A University of Texas at Arlington researcher is working to determine which gene expressions affect the development of which parts of the heart in an effort to determine how genes might be used to heal heart tissue damaged by heart attacks.
Juhyun Lee, an assistant professor in the Bioengineering Department, has been awarded a prestigious Career Development Award by the American Heart Association for the research. The three-year, $251,000 grant relates to another grant that he received in March to develop a new microscope that can capture 3-D motion, then add time to construct a 4-D beating heart using optical imaging techniques with fluorescent nanoparticles in a zebrafish.
As the ventricular chambers of the heart develop, mechanical forces such as contraction of the heart muscle and blood flow cause ridges and grooves to form in a wavelike pattern called a trabecular network in the direction of the blood flow. Too much or too little trabeculation can lead to defects with high mortality rates.
Lee will use the new grant to explore targeted delivery of messenger RNA, or mRNA, to reverse damage caused by congenital heart disease by modulating the mechanical forces to reduce gene expressions. Then, he will use nanoparticles to encapsulate the mRNA and deliver it to the heart. Once the mRNA is introduced, he will recover the gene expression to see if trabeculation occurs even in the absence of mechanical forces.
Messenger RNA conveys genetic information from DNA to the ribosome, where they specify the amino acid sequence of the protein products of gene expression.
"Without mechanical forces, gene expression goes away. We are trying to find a way to stimulate gene expression even in the absence of those mechanical forces," Lee said. "We can't control biomechanical forces, such as whether a patient has low contractility or low blood flow, but if we can control the gene expression that leads to cardiac development we could eventually repair congenital heart defects and other damage to the heart."
Part of the research will include using the microscope that he developed to integrate multi-view fusion to enhance the quality of the image. Multi-view fusion involves taking photos around an object 45 degrees apart, then using a computer to fuse the photos together to increase quality by eliminating dark areas of the photos affected by the scattering of light in the object.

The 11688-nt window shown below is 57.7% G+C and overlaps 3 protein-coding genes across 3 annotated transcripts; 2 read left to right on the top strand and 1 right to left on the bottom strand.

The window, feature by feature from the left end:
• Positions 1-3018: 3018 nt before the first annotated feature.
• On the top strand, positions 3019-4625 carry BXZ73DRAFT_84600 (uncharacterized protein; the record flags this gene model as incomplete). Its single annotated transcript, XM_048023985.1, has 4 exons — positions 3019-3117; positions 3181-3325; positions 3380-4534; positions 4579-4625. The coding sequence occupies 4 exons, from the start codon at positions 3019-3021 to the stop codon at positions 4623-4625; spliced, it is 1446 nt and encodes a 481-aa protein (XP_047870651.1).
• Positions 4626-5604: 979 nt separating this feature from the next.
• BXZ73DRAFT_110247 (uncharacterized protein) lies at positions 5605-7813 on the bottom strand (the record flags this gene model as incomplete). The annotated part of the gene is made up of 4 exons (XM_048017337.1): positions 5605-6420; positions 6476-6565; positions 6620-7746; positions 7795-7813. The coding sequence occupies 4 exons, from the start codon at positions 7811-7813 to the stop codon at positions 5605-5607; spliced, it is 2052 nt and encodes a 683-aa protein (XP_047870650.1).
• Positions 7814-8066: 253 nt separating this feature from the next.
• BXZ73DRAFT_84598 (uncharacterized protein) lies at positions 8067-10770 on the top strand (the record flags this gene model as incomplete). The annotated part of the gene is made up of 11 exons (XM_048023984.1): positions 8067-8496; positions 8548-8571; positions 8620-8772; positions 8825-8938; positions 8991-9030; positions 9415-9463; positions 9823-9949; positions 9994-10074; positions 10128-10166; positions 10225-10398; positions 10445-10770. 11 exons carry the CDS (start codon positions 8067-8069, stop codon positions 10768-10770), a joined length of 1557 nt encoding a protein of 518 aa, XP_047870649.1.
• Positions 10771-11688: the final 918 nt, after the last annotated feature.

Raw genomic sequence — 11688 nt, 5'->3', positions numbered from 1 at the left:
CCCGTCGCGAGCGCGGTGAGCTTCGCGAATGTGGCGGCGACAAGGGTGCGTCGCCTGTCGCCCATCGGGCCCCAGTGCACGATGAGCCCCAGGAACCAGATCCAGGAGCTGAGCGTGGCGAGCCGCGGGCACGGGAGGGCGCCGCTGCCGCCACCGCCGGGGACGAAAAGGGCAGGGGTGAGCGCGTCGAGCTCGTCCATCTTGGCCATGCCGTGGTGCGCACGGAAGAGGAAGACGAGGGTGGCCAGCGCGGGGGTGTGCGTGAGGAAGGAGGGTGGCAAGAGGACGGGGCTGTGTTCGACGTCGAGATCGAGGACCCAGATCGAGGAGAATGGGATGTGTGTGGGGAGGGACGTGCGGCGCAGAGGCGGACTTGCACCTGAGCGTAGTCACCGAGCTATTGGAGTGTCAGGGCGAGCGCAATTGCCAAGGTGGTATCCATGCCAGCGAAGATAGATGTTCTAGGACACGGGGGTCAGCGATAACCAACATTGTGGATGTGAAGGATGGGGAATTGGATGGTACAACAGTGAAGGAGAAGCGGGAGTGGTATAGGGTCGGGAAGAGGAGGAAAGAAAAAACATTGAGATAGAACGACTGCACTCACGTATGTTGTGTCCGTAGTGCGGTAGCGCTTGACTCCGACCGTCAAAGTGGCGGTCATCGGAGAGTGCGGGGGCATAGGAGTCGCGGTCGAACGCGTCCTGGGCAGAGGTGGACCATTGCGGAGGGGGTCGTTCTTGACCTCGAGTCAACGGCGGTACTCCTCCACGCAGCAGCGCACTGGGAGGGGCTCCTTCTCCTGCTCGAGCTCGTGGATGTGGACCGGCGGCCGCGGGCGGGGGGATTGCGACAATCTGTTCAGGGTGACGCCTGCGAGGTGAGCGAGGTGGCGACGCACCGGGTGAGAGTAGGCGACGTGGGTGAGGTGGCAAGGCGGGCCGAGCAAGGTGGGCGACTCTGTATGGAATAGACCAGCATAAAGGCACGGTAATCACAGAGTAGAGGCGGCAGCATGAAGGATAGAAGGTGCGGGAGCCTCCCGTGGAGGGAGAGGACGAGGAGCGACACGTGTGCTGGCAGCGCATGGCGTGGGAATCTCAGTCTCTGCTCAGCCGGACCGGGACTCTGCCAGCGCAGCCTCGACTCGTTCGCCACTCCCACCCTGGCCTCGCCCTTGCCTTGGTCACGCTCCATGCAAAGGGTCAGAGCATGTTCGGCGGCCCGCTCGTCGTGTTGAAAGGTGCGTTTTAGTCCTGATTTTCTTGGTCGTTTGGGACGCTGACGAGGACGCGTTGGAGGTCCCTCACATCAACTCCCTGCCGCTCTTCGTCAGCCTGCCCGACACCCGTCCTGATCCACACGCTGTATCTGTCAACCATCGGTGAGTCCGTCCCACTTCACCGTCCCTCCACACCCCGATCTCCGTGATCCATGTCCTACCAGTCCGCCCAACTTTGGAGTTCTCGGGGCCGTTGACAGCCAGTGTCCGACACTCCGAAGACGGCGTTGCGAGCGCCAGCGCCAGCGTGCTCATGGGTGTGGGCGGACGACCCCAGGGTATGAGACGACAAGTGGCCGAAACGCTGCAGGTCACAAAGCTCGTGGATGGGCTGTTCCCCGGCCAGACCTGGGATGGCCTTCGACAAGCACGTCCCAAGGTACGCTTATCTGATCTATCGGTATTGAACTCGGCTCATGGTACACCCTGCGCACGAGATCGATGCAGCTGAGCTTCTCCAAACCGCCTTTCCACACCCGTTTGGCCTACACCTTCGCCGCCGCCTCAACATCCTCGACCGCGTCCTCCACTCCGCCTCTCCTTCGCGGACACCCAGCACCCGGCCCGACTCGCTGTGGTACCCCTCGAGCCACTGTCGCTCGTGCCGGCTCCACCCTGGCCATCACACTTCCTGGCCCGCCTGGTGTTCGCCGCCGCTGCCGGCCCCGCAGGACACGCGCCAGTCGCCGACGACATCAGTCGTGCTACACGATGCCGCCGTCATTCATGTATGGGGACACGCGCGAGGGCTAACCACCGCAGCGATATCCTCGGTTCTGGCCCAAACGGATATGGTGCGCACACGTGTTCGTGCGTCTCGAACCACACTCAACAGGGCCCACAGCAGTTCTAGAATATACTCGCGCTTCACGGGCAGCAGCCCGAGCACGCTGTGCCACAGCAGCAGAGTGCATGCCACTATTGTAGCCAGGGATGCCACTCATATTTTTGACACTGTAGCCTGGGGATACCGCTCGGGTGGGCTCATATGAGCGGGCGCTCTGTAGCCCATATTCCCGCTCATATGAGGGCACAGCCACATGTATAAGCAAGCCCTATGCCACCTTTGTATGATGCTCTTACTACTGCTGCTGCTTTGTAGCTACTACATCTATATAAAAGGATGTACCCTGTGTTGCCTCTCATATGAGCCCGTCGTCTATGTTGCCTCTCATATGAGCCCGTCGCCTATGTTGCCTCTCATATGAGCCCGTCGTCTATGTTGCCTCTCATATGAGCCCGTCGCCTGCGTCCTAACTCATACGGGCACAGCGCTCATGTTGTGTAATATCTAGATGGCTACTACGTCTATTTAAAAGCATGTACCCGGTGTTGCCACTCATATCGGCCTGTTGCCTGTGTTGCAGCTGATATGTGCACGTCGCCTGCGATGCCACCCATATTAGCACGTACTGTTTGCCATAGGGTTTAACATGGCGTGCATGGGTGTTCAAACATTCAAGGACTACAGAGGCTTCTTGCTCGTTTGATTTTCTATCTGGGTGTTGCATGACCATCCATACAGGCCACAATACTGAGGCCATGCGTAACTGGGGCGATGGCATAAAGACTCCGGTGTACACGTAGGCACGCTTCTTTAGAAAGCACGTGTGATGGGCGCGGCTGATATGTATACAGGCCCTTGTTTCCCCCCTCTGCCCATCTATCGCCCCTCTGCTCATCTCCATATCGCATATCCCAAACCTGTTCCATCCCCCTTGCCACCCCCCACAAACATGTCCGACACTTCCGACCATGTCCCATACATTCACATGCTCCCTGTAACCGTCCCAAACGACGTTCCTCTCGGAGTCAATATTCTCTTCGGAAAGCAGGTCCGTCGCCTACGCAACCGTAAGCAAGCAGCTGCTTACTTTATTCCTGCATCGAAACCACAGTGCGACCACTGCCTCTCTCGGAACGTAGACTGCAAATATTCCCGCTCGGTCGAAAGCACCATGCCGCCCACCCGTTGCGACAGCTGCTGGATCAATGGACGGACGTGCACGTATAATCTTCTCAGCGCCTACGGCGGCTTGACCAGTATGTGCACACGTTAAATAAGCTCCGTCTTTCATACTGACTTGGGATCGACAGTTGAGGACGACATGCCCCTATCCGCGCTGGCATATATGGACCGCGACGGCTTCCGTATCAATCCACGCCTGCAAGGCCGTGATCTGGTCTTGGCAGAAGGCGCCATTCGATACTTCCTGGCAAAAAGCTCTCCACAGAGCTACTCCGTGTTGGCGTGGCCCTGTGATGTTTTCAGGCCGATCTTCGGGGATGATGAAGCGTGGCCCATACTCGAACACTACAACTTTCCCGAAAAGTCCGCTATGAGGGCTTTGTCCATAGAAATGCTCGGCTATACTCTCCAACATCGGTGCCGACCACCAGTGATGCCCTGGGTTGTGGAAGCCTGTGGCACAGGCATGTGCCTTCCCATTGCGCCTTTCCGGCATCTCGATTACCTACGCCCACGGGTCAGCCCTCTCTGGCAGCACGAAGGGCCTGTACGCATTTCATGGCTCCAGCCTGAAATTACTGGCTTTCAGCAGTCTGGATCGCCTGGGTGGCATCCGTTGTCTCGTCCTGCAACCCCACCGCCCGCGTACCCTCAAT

Lee's work is the latest example of UTA's research in cardiac health in support of health and the human condition, a key tenet of the University's Strategic Plan 2020: Bold Solutions | Global Impact, said Michael Cho, professor and Alfred R. and Janet H. Potvin Endowed Chair of the Bioengineering Department.
"I am delighted that Dr. Lee has received this prestigious grant so early in his career. His achievements in his first year as an assistant professor are outstanding," Cho said. "This new grant, coupled with his current grant, will provide critical insight into how gene expressions can be used to jump-start heart growth or healing. Promising discoveries could lead to major advances in how heart defects and damage from congenital heart disease are treated."
Other recent examples of UTA research in cardiac health include:
- Michael Nelson, assistant professor of kinesiology, is using a $3.3 million grant from the National Institutes of Health to study the link between fat storage in the heart and cardiovascular disease, as well as the influence of gender on the development of cardiac dysfunction.
- Bioengineering Professor Kytai Nguyen earned a National Institutes of Health T-32 grant totaling more than $1 million over five years to recruit and train outstanding doctoral students in nanotechnology and nanomedicine related to cardiovascular and pulmonary issues.
- Mark Haykowsky, a cardiovascular exercise scientist in the College of Nursing and Health Innovation, received a $308,000 grant from the National Institutes of Health to study exercise intolerance in older heart failure patients with preserved ejection fraction, or HFpEF.
- Yi Hong, an assistant professor in the Bioengineering Department, was awarded a $211,000 R21 grant from the National Institutes of Health to develop materials that will allow doctors to use a 3-D printer to create unique new blood vessels for children with vascular defects.